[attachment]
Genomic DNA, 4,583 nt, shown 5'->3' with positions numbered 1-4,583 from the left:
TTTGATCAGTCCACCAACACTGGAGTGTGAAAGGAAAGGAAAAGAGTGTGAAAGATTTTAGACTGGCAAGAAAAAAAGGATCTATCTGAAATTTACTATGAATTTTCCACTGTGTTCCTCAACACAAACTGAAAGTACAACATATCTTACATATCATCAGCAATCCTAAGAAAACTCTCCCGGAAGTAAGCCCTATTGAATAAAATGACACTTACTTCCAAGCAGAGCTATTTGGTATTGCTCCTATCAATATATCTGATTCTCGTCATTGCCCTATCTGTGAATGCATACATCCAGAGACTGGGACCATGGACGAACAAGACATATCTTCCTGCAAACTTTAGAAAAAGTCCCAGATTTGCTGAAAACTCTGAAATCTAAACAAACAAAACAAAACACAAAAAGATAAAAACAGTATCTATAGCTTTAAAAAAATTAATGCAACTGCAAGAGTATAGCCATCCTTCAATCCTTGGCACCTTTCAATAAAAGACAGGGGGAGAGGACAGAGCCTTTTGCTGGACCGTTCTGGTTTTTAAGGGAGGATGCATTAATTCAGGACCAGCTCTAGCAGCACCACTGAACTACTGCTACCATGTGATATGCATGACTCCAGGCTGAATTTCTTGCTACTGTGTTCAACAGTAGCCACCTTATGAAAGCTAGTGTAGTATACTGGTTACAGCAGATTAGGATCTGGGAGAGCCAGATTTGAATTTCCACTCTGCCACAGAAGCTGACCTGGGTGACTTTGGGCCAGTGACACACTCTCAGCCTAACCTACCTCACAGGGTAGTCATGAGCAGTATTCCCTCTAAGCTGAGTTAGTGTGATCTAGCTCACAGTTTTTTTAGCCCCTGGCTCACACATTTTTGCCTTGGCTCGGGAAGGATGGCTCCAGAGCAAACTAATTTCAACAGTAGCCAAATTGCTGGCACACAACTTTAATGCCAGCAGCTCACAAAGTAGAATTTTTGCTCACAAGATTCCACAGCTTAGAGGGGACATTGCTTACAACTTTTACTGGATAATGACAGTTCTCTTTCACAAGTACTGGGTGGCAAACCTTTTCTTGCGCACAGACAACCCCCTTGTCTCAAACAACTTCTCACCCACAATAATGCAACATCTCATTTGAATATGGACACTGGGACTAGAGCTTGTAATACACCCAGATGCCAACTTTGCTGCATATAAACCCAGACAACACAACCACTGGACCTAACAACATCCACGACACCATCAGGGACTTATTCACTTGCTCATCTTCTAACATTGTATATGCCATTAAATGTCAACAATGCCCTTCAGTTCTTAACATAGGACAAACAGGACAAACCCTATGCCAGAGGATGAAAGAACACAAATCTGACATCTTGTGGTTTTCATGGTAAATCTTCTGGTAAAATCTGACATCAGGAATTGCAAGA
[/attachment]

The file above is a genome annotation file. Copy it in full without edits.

Genomic DNA, 4,583 nt, shown 5'->3' with positions numbered 1-4,583 from the left:
TTTGATCAGTCCACCAACACTGGAGTGTGAAAGGAAAGGAAAAGAGTGTGAAAGATTTTAGACTGGCAAGAAAAAAAGGATCTATCTGAAATTTACTATGAATTTTCCACTGTGTTCCTCAACACAAACTGAAAGTACAACATATCTTACATATCATCAGCAATCCTAAGAAAACTCTCCCGGAAGTAAGCCCTATTGAATAAAATGACACTTACTTCCAAGCAGAGCTATTTGGTATTGCTCCTATCAATATATCTGATTCTCGTCATTGCCCTATCTGTGAATGCATACATCCAGAGACTGGGACCATGGACGAACAAGACATATCTTCCTGCAAACTTTAGAAAAAGTCCCAGATTTGCTGAAAACTCTGAAATCTAAACAAACAAAACAAAACACAAAAAGATAAAAACAGTATCTATAGCTTTAAAAAAATTAATGCAACTGCAAGAGTATAGCCATCCTTCAATCCTTGGCACCTTTCAATAAAAGACAGGGGGAGAGGACAGAGCCTTTTGCTGGACCGTTCTGGTTTTTAAGGGAGGATGCATTAATTCAGGACCAGCTCTAGCAGCACCACTGAACTACTGCTACCATGTGATATGCATGACTCCAGGCTGAATTTCTTGCTACTGTGTTCAACAGTAGCCACCTTATGAAAGCTAGTGTAGTATACTGGTTACAGCAGATTAGGATCTGGGAGAGCCAGATTTGAATTTCCACTCTGCCACAGAAGCTGACCTGGGTGACTTTGGGCCAGTGACACACTCTCAGCCTAACCTACCTCACAGGGTAGTCATGAGCAGTATTCCCTCTAAGCTGAGTTAGTGTGATCTAGCTCACAGTTTTTTTAGCCCCTGGCTCACACATTTTTGCCTTGGCTCGGGAAGGATGGCTCCAGAGCAAACTAATTTCAACAGTAGCCAAATTGCTGGCACACAACTTTAATGCCAGCAGCTCACAAAGTAGAATTTTTGCTCACAAGATTCCACAGCTTAGAGGGGACATTGCTTACAACTTTTACTGGATAATGACAGTTCTCTTTCACAAGTACTGGGTGGCAAACCTTTTCTTGCGCACAGACAACCCCCTTGTCTCAAACAACTTCTCACCCACAATAATGCAACATCTCATTTGAATATGGACACTGGGACTAGAGCTTGTAATACACCCAGATGCCAACTTTGCTGCATATAAACCCAGACAACACAACCACTGGACCTAACAACATCCACGACACCATCAGGGACTTATTCACTTGCTCATCTTCTAACATTGTATATGCCATTAAATGTCAACAATGCCCTTCAGTTCTTAACATAGGACAAACAGGACAAACCCTATGCCAGAGGATGAAAGAACACAAATCTGACATCTTGTGGTTTTCATGGTAAATCTTCTGGTAAAATCTGACATCAGGAATTGCAAGA